by Tim Watkin

Jamie Whyte's speech insisting "race has no place in the law" ignores the fact that the law has never been blind to race, let alone wealth, history and any number of other things

US Supreme Court Chief Justice John Roberts likes to say that “the way to stop discrimination on the basis of race is to stop discriminating on the basis of race", a sentiment ACT leader Jamie Whyte would applaud going by his Waikato conference speech this past weekend.

Deals on the left... Candidates dipping into their own pockets... culture versus class... there are high stakes at play in the Maori electorates this year 

We all know it could be a fight to the death in the Maori seats this election, but it's startling to think that some candidates are borrowing money off their mortgages just to be able to stand at this election.

It seems the appeal of public service may not be dead after all.

It seems the latest trend in minor party politics is political nudity, draped in just the merest hint of government

When MMP was young and new, coalition governments were the bright new thing that everyone wanted. Famously the 1996 agreement between National and New Zealand First was long and detailed.

Winston Peters has just moved his King to East Coast Bays and put Labour and the Greens' capital gains tax pawns under threat...proof that New Zealand First is still a player

With holidays over, party conferences held, and the final two weeks of this term's parliament commencing, the parties have just about all laid out their pieces for the campaign chess game ahead.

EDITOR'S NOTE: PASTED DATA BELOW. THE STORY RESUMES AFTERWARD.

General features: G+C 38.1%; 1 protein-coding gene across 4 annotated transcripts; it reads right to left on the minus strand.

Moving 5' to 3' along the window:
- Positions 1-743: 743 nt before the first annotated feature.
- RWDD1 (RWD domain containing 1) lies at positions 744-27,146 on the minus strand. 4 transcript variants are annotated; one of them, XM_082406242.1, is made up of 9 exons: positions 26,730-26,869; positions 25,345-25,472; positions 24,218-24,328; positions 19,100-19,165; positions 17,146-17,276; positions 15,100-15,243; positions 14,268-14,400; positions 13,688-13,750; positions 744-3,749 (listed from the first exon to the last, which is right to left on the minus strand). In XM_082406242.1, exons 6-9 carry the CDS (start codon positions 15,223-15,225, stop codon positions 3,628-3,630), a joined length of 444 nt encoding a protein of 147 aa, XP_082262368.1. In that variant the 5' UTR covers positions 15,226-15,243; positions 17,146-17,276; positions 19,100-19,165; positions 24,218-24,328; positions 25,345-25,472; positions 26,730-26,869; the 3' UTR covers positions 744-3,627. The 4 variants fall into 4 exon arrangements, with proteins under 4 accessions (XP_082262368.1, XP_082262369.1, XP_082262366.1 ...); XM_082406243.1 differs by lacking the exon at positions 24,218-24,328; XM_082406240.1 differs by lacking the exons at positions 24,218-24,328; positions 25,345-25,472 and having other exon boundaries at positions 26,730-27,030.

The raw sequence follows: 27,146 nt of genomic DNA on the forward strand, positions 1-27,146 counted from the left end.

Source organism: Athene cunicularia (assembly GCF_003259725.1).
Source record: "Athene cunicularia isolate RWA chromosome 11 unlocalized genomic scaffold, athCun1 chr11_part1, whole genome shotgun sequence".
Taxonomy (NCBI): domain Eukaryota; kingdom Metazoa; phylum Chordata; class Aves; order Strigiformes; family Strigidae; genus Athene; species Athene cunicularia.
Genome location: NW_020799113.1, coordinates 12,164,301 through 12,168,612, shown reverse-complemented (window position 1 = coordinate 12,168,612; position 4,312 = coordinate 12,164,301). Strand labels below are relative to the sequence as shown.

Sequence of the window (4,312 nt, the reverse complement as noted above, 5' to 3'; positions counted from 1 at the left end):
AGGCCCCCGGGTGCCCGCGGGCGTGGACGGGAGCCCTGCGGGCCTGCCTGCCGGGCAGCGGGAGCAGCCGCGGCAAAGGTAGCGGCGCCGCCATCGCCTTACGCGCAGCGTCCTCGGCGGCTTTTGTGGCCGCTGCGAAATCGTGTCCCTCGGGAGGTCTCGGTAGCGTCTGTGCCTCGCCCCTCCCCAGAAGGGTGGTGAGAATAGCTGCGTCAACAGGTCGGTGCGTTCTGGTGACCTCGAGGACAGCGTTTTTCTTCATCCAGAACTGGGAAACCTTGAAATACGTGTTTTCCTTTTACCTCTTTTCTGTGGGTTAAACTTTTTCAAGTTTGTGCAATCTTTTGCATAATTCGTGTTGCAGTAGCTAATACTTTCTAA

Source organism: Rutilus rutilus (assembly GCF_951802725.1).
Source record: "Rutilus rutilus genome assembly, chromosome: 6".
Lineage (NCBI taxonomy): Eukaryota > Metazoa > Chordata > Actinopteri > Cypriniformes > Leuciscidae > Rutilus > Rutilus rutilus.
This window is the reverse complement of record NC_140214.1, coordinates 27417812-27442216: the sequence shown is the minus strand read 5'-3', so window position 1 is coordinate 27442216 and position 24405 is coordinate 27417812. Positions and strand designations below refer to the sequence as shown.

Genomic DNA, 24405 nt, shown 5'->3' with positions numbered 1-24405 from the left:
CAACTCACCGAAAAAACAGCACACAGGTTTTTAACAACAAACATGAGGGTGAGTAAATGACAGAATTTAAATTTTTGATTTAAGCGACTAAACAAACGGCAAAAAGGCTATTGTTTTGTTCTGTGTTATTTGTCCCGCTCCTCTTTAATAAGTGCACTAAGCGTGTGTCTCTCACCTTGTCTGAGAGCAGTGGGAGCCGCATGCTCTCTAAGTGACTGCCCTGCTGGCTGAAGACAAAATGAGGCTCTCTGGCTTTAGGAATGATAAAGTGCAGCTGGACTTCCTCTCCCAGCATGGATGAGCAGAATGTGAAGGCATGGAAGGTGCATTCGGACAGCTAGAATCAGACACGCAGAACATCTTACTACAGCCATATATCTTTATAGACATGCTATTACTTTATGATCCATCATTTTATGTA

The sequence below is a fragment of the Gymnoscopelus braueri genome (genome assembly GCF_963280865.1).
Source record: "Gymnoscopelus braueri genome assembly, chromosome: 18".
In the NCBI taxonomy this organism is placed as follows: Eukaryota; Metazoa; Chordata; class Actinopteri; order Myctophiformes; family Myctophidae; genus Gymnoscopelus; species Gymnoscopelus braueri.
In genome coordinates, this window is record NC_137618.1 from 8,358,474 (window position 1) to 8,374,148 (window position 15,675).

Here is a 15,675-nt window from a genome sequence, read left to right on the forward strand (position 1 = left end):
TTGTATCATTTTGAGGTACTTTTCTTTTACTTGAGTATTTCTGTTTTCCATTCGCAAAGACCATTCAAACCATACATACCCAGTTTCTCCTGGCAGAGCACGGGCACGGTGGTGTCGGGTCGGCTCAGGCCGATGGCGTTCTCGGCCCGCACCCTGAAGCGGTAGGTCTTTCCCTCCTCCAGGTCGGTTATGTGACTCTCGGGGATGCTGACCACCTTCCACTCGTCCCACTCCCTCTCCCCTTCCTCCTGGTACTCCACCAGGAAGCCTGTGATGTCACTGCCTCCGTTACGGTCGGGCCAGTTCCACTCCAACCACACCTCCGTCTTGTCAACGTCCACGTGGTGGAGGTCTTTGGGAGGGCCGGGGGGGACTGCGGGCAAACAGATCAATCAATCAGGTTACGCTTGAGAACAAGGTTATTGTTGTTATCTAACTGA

It feels good to pay for your child's education, says the columnist. Yes, and I already am, I reply

This morning John Roughan argued in the New Zealand Herald that Labour's policy to end voluntary school donations for most parents was "imaginative" but "a pity".

Mallard's moas and David Cunliffe's mangled apology are signs that Labour's still slipping off-message too often... and sometimes not even accidentally

Damage from within. David Cunliffe so close to getting it right, but still so wrong. And potentially strong and popular policy undermined by off-message gaffes...

My two cents on the sort of dramatic policy Labour will need to win over voters. Think interest-free student loans and go from there

Labour says tomorrow it'll be announcing a new education policy regarding schools. I have no idea what it is, but it's prompted me to quickly write this post that I've been meaning to write for months - what I'd announce if I was Labour looking for a circuit breaker.

The latest polls show that Colin Craig, Winston Peters and perhaps even the Maori Party have something in common... the need for Labour to do better

To rip off Jono and Ben, it sux to be David Cunliffe right now. He's got everything he fought so hard for in the leadership of the Labour Party, but has wasted the first phase of his time in charge. Still, he's not the only party leader on the 'sux to be' list right now. As we get closer to election day a whole lot of electoral ironies are appearing.

Sssh. Don't tell anyone, but Labour's actually building a coherent plan for running the country. Unfortunately for them, no-one can see past its repeated mis-steps

Pick your parable: from the Jews it's "Do not be wise in words — be wise in deeds". The Chinese say "talk doesn't cook rice".

A visitor from the Hawkes Bay, our very own Children's Commissioner, has just thrown a bomb into the middle of our debate on child poverty this election year... will anyone notice?

In case you missed it, the Children's Commissioner just got a little bit radical. No, go on then, quite a lot radical. The kind of radical that would have Paula Bennett spluttering into her weekend coffee.